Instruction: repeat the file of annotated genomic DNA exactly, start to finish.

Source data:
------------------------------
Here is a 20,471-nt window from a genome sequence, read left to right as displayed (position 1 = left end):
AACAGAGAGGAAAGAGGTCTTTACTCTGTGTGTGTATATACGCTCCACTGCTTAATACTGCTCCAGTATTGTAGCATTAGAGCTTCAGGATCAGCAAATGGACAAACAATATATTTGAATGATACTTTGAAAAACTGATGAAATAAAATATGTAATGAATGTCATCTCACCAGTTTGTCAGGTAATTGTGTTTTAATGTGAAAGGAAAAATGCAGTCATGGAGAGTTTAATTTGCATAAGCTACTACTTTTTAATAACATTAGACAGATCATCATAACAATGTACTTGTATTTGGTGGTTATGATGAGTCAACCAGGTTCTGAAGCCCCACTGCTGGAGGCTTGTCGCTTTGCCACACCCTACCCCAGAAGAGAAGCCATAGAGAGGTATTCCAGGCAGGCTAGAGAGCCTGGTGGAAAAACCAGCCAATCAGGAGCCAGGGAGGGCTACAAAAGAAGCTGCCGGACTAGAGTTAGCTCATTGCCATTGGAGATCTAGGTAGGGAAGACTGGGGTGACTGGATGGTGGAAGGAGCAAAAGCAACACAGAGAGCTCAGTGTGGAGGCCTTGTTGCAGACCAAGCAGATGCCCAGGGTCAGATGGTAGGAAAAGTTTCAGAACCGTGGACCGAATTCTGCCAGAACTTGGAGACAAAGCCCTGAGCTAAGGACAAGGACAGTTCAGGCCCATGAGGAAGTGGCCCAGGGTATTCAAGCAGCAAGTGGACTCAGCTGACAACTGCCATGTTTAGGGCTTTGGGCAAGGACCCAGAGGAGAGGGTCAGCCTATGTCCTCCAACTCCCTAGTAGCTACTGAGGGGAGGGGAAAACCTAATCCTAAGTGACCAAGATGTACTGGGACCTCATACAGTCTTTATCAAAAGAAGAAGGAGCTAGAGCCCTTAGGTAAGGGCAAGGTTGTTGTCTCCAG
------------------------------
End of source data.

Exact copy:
Here is a 20,471-nt window from a genome sequence, read left to right as displayed (position 1 = left end):
AACAGAGAGGAAAGAGGTCTTTACTCTGTGTGTGTATATACGCTCCACTGCTTAATACTGCTCCAGTATTGTAGCATTAGAGCTTCAGGATCAGCAAATGGACAAACAATATATTTGAATGATACTTTGAAAAACTGATGAAATAAAATATGTAATGAATGTCATCTCACCAGTTTGTCAGGTAATTGTGTTTTAATGTGAAAGGAAAAATGCAGTCATGGAGAGTTTAATTTGCATAAGCTACTACTTTTTAATAACATTAGACAGATCATCATAACAATGTACTTGTATTTGGTGGTTATGATGAGTCAACCAGGTTCTGAAGCCCCACTGCTGGAGGCTTGTCGCTTTGCCACACCCTACCCCAGAAGAGAAGCCATAGAGAGGTATTCCAGGCAGGCTAGAGAGCCTGGTGGAAAAACCAGCCAATCAGGAGCCAGGGAGGGCTACAAAAGAAGCTGCCGGACTAGAGTTAGCTCATTGCCATTGGAGATCTAGGTAGGGAAGACTGGGGTGACTGGATGGTGGAAGGAGCAAAAGCAACACAGAGAGCTCAGTGTGGAGGCCTTGTTGCAGACCAAGCAGATGCCCAGGGTCAGATGGTAGGAAAAGTTTCAGAACCGTGGACCGAATTCTGCCAGAACTTGGAGACAAAGCCCTGAGCTAAGGACAAGGACAGTTCAGGCCCATGAGGAAGTGGCCCAGGGTATTCAAGCAGCAAGTGGACTCAGCTGACAACTGCCATGTTTAGGGCTTTGGGCAAGGACCCAGAGGAGAGGGTCAGCCTATGTCCTCCAACTCCCTAGTAGCTACTGAGGGGAGGGGAAAACCTAATCCTAAGTGACCAAGATGTACTGGGACCTCATACAGTCTTTATCAAAAGAAGAAGGAGCTAGAGCCCTTAGGTAAGGGCAAGGTTGTTGTCTCCAG